For many, basic familiarity with American demographic change leads to the simple conclusion that the Republican Party must expand its appeal to minority voters, particularly Latinos. Some Republican strategists, commentators, and elected officials have echoed this conventional wisdom. Certain strident GOP conservatives, however, have maintained that the Republicans stand to gain very little by altering their message and policy stances. Most specifically, these conservatives vehemently oppose the immigration bill that was passed this week by the U.S. Senate.
David Weigel, in the column linked below, argues that contrary to conventional wisdom, the GOP might be able to profit off of greater racial polarization, thereby increasing the Republican share of the white vote by margins even greater than the ones they enjoyed in 2012. A reduction in Black turnout, in turn, could be enough to carry the GOP to victory in presidential elections.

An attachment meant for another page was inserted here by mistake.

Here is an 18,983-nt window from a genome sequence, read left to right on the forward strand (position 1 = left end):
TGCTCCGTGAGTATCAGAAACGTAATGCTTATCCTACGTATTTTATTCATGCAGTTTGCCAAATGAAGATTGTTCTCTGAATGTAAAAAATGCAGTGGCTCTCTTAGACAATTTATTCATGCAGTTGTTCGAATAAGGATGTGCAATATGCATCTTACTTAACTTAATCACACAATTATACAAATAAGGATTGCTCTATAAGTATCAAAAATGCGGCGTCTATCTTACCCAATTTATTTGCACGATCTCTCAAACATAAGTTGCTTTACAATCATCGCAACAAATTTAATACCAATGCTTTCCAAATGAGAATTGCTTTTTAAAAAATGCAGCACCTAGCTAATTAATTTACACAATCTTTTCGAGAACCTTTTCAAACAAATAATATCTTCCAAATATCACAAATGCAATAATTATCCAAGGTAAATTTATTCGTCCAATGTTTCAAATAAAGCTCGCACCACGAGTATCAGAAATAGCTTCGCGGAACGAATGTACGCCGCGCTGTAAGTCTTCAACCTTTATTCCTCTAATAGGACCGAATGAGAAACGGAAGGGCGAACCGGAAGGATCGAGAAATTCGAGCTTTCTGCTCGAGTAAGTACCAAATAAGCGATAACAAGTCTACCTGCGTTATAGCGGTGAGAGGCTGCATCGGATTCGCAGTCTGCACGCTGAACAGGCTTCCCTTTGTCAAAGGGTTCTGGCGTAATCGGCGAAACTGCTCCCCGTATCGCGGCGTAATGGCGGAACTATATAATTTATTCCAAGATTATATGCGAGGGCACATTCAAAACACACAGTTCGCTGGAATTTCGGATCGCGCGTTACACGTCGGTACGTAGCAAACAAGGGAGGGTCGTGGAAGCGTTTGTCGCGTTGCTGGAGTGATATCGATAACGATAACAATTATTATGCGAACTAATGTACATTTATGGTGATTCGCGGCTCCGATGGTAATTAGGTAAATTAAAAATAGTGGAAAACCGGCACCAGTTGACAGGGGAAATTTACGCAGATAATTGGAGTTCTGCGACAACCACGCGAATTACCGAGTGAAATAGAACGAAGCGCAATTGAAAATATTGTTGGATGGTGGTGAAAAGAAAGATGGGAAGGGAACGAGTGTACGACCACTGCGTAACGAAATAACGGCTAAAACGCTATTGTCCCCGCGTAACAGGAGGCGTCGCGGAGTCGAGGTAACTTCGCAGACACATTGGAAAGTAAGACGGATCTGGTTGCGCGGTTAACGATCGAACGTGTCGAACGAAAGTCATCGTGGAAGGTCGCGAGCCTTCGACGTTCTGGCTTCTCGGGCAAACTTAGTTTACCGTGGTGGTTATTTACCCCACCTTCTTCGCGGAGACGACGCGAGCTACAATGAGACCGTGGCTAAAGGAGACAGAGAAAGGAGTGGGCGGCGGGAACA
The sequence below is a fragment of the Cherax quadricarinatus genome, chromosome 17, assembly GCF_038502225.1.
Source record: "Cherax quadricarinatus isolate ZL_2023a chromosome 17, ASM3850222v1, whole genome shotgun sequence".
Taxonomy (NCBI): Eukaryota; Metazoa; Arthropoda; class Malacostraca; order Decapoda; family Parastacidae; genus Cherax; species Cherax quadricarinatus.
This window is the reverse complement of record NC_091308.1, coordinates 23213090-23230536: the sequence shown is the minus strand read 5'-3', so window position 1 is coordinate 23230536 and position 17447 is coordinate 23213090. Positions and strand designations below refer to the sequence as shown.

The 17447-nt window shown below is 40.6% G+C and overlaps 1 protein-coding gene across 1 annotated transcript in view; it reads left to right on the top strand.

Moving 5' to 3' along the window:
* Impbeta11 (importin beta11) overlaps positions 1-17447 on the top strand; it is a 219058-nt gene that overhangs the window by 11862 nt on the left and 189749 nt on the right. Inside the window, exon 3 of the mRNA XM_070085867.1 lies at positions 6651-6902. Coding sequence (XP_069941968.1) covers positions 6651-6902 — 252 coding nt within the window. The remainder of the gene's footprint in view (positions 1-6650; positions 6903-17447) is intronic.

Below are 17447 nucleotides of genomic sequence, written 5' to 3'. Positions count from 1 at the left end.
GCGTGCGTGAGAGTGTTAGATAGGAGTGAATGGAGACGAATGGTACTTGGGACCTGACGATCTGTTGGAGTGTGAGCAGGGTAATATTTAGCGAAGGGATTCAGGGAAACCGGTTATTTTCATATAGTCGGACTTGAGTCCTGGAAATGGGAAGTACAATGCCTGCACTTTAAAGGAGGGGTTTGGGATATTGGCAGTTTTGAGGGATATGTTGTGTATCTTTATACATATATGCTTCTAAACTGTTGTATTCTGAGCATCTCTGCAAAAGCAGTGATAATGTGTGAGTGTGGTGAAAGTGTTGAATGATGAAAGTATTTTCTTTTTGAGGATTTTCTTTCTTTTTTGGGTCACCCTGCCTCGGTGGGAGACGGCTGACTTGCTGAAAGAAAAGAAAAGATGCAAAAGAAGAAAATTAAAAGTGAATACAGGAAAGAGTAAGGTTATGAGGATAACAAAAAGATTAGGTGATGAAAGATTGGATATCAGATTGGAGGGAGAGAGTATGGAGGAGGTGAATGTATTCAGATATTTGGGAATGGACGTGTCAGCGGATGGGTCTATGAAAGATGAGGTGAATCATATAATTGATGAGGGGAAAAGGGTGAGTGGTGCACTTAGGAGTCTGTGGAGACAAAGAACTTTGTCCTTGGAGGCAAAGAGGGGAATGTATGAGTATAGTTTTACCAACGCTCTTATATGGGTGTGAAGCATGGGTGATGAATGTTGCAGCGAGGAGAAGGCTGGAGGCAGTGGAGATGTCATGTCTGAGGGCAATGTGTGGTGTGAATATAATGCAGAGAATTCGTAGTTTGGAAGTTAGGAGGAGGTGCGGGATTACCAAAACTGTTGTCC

Slate.com's David Weigel: Skepticism About the Republican Need for Hispanic Votes
"Imagine there's no black candidate driving up black turnout, imagine the Hispanic vote splitting the way it does now, but imagine more loyalty from white voters to the GOP—a real trend from 2010 and 2012. Republicans could hold that coalition and win the White House into the 2040s."